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Professor Mark Cook, his 'FitBit' for the brain forecasts epileptic seizures

3 Jul 2018 By Christopher Hall

Innovation & Technology

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Mark Cook Fit Bit for the brain
Professor Mark Cook

Professor Cook, Chair of Medicine at St. Vincent’s Hospital, has supervised a coalition of scientists, neurologists, engineers, and specialists from around the globe (more than a hundred minds, in fact) in developing a medical implant that can be placed under the scalp, to capture data from brainwaves. Using a phone app, the data is stored in the Cloud to provide information that can help to forecast seizures. His project has reached a critical stage in its development and will soon be used in trials on humans. Driving innovation at the highest level of scientific endeavor, the good doctor talked about the risks in trying to commercialise a project of this scope, and the challenges of building the right team to move it forward.

It all started about 14 years ago when Professor Cook, some engineers, and a PhD student began research using animal data and short-term human electroencephalogram (EEG) recordings. 

“It wasn’t possible to get long-term human recordings because the electrodes couldn’t stay on the scalp for longer than a few days. We figured out it was possible to predict seizures in principle, but in practice it was impossible. We had no way of attaching the implant to a human brain for any meaningful length of time to collect the data we needed, and you need a lot of data to make the prediction accurate.”
After attending international meetings about seizure prediction, a company approached the small team with a solution, of sorts. 

“It was something that could be implanted for a long-term period, maybe for years. It was very exciting.”

A major hurdle, however, was an invasive operation to attach it directly onto the brain.

“It also had a metal box that was implanted underneath the collarbone. It was a bit like putting a pacemaker into someone, it was quite a big ordeal.”

In addition to technical and operational difficulties, financial obstacles were proving insurmountable.

“We couldn’t get funding for long-term research. Then the company who made the system collapsed.”

Innovation proved the answer to challenges along the way

Professor Cook set his team to work making a smaller system in order to keep the research moving forward.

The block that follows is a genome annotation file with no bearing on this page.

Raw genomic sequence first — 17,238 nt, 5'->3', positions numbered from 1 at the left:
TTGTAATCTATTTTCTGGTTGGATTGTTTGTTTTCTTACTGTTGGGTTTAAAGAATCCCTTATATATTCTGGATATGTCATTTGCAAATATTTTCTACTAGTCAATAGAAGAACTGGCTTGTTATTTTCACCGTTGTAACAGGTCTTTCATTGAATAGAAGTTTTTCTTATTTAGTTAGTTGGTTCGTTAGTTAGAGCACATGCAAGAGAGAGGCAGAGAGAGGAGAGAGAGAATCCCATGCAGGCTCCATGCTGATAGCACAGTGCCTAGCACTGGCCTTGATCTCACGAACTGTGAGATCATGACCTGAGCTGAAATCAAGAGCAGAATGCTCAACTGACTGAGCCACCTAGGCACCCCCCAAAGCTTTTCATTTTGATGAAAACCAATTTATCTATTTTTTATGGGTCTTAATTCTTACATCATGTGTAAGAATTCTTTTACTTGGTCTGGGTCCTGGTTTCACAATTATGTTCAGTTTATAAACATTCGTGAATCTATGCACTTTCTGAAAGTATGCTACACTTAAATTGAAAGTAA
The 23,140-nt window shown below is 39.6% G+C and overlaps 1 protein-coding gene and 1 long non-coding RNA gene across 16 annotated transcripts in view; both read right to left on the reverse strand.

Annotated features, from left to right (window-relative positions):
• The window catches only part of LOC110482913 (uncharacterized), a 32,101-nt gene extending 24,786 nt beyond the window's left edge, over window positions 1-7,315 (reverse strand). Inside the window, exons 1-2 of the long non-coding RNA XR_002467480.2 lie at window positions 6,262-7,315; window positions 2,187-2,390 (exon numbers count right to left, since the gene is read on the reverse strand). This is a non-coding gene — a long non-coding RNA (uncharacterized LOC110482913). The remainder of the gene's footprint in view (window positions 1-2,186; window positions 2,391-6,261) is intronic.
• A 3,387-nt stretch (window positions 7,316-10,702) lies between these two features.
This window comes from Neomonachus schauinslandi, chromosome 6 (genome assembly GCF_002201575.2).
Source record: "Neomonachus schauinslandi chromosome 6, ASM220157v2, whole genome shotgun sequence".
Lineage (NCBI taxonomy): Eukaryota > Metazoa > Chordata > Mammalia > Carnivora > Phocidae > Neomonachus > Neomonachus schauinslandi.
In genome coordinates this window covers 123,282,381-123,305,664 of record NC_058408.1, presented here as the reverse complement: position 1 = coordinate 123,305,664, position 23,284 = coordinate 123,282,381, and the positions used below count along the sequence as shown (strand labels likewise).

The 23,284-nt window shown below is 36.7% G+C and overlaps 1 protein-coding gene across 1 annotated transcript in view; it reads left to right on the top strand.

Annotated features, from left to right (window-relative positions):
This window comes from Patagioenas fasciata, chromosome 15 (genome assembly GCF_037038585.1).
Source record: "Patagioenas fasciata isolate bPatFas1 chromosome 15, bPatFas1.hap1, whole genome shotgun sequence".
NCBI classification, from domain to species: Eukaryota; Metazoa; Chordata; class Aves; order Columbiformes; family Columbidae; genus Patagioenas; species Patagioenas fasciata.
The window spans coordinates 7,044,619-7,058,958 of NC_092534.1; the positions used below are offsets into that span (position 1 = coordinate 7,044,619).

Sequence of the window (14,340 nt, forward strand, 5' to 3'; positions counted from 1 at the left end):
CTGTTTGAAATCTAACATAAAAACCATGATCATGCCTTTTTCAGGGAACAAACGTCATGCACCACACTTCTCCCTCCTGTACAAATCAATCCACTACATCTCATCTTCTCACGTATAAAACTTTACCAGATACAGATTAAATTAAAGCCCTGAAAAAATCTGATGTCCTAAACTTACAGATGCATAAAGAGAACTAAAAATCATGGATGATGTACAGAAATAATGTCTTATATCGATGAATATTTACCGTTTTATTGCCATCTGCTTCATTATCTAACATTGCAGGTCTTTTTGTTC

“We had it on the skin but the signal was not high enough quality, and we needed a better quality signal. So we made a device which goes under the skin, and with a small operation it can live permanently there recording the EEGs continuously.”

Innovation and risk management necessarily worked in tandem due to the nature of the pioneering research. Developing a less invasive system made a big difference.

“It’s now fitted in a way so we can monitor seizures and use the data from the brainwaves to predict them and understand how treatments are affecting them.”

Professor Cook and his collaborators are negotiating the final stages of an agreement with an Australian manufacturer to build the implants on shore. 

“We hope to start a trial for putting them into patients at St. Vincent’s Hospital here in Melbourne, in 2018.”

Building the right team was critical to developing ‘The Minder’

“To manage a project of this size, you need a big team of engineers, neurologists, EEG technicians. As well as this, you need commercial people to deal with the patents and all the legal aspects. There are regulations and ultimately a need to sell it overseas, so international regulatory officers and the FDA are involved, and experts to negotiate with them. Identifying people with the right skills was hard at first because a lot of these were people we don’t normally do work with. You need to find people who are interested in your project, and interested in investing in it.”

Professor Mark assembled the team and got them to work together… “in a situation often constrained by some pretty significant cash issues.”

Goodwill and clarity helped people to work towards a common goal

Getting such a large number of collaborators to work effectively required everyone to understand their role to ensure their work was aligned with the overall vision. 

“People were working in different organisations. Getting organisations to work together can be challenging, particularly when it comes to legal agreements. There are always matters to be decided around ownership and IP, and they can be very significant obstacles if not handled well. It takes a great deal of goodwill and clarity on the part of all participants for exactly who is doing what, and what our ultimate ambition is.”

Exploring how risk management and innovation work together in a collaborative, start-up working environment, some industry experts (steeped in risk management and innovation development at Accenture) identified three principles that support a better balance of the two disciplines, if applied to a collaborative workplace. Flexibility, speed, and control are key factors that can assist an organisation’s ability to strike the right chord.

Professor Cook’s team has likely undergone changes over 14 years, but the collaborative effort to move forward with the project has surely led to the creation of a new paradigm from which people living with epilepsy can hope for managing their lives with less risk. Even the manufacture of the implant and the app take an alliance of like-minded organisations. Cook says three main parties will own the technology with the manufacturers.

“Three main parties will own the technology,” explains Cook. “These three leading organisations are the hospital, the university and the Bionics Institute. I work for the University and through the Neurology Department of the hospital my clinical work is almost exclusively in the field of epilepsy, and the Bionics Institute is where a lot of our collaborators are based.”